She squirreled those feelings away and slipped quietly into the room. Neither man noticed her.
“How goes the evening, marshal?” River asked softly.
The Doctor’s head snapped up, not bothering to disguise his shock over her arrival. She could see it in his eyes. Surprise, a bit of annoyance … and relief. She let out a breath she didn’t realize she was holding. He was at least glad to see her. Mostly.
Jex squinted through the bars. “That you, Sadie?”
“Not hardly,” the Doctor answered, and River stepped fully out of the shadows. He rocked back and forth on his heels before making a sweeping gesture from River to Jex. “Kahler Jex, Dr. River Song. You probably recognize her from your files as Melody Pond.”
Jex immediately gripped the cell bars, studying River intently. “Oh. Oh, yes. How interesting. You’re one of the lucky ones.”
“Lucky?” The words burst forth before she could rein in her self-control. “I was lucky?”
“Well, yes. Look at you, healthy and strong. My, my, you grew up to be interesting. Oh, I heard of you, you know.” He slanted a glance at the Doctor. “They say she’s a war criminal. Killed the last of the Time Lords. Oh, but she was quite a weapon. But, you know all that, don’t you? I’m glad you turned out OK. You’re doing well.”
“I’m doing well?” Her voice cold and ruthless, River approached the cell. She gripped the bars with one hand, a knife pressed into Jex’s side with the other. “You tortured me, Jex. You tortured hundreds of others and for what? You performed experiments on your people, and your world’s alliance with the Silence is well-documented. How much did they pay you to brainwash a little girl from Earth?”
“I’m sorry.” Jex held up his hands, a genuine look of remorse on his face. “I truly am sorry. For what I did to you, to all those people.”
Disgusted with him, River whirled around and sheathed the knife. “I’m sorry,” she said, careful to disguise her relationship with the Doctor and her parents. It wasn’t something she wanted Jex to be aware of.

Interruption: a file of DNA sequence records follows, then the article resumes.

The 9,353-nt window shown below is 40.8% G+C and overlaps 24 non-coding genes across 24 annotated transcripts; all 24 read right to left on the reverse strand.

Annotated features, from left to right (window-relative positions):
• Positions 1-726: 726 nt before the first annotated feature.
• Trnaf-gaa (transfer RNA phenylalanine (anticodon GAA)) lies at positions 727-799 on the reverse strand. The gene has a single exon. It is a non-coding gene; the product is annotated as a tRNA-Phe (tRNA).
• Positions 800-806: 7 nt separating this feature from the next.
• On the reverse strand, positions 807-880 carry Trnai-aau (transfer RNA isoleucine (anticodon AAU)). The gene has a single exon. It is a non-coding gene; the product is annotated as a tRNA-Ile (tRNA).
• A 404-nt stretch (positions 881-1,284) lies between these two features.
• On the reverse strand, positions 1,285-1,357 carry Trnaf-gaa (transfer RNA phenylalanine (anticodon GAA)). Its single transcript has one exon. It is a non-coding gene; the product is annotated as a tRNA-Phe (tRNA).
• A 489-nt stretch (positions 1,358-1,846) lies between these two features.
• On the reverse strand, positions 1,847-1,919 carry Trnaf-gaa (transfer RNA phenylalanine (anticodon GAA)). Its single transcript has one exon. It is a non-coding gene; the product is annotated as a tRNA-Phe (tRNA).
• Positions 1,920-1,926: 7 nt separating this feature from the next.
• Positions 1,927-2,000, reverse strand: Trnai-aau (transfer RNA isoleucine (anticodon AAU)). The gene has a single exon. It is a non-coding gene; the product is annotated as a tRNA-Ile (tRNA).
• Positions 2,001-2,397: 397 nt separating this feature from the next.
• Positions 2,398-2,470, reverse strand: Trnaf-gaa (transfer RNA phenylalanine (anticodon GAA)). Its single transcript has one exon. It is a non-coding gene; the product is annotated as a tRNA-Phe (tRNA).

The Doctor didn’t say anything. He dismissed Jex and strode into the back room. River looked over her shoulder at the Kahler slumped, defeated, on the cot in the cell. He wouldn’t be going anywhere, she surmised, and followed the Doctor through the back of the office and out into the blessedly cool night.
He was leaning against the side of the building, arms crossed over his chest once more. “Why are you here?” he snapped as soon as she walked outside.
Well, if you’re going to act like a petulant child ... “Amy sent for me.”
He grumbled under his breath, and she caught the mutterings about her mother interfering. “When are you?”
Bad, bad mood. His theatrics were starting to grate on her, so she deliberately took her time in pulling out her diary and made a big show of flipping through the pages. Oh, she already knew when she was. She’d figured that part out with Amy. “Have you done the Maze of …”
“Have you done Manhattan?” he immediately asked over her. “1930s. Have you been to Manhattan?”
“No. No, I haven’t.” She lowered the diary carefully. There was something about those words that sent a chill straight to her soul. She could feel his gaze boring straight through her. Fury and grief and so much anger. Something happened then. Something happened in Manhattan between him and her and possibly her parents. Her own annoyance quickly dissolved into concern and a worry that made her gut churn. “What happened in Manhattan, Doctor?”
“Spoilers.” He hurled the word at her like a curse and walked away, pacing toward one of the outbuildings. “Go back to whatever you were doing, River. Tell Amy you did your job.”
“I should think not.” She tucked her diary away in the handbag she carried and set it atop a closed barrel. “What happened with Jex, Doctor?”
“I figured Amy would have told you.”
“She did. I want to hear it from you.”
He refused to look at her, and she could almost see the fury rolling off him. “My morality is a prison,” he said. “Do you find that I am a moral man? In all your studies, in that so-called thesis you wrote, did you conclude that I am a just and moral man?” He paced again, fisting his hair before dragging his hands through it.
“You are a man. You are a good man, with the absolute best intentions.” This was no time to soothe his ego, she knew. “But, you’re flawed, just like the rest of us. You inspire people to do great things, and you inspire others to do terrible ones. It doesn’t mean you don’t do great things.”
He suddenly stalked up to her, his mouth at her ear. “What if I told you I’d been about to shoot him? That I dragged him out of Mercy, over that border, had him on his knees and gunpoint. Tell me, am I a good man then?” He didn’t wait to let her answer. “You didn’t hear the screams. None of you did. All of those people, his own, the ones the Kahler brought onto the planet from others seeking an effective means of brainwashing and creating an army. All of those innocents, helpless and tortured, and then there it was. Just a quick flash on the screen. A name, an age, the organization the contract was from, but it was enough. Do you know what it did to me to see your name on that list?”
She trembled, but she stood her ground. She met his gaze, her eyes calm and voice cool. “And would killing him have changed anything?”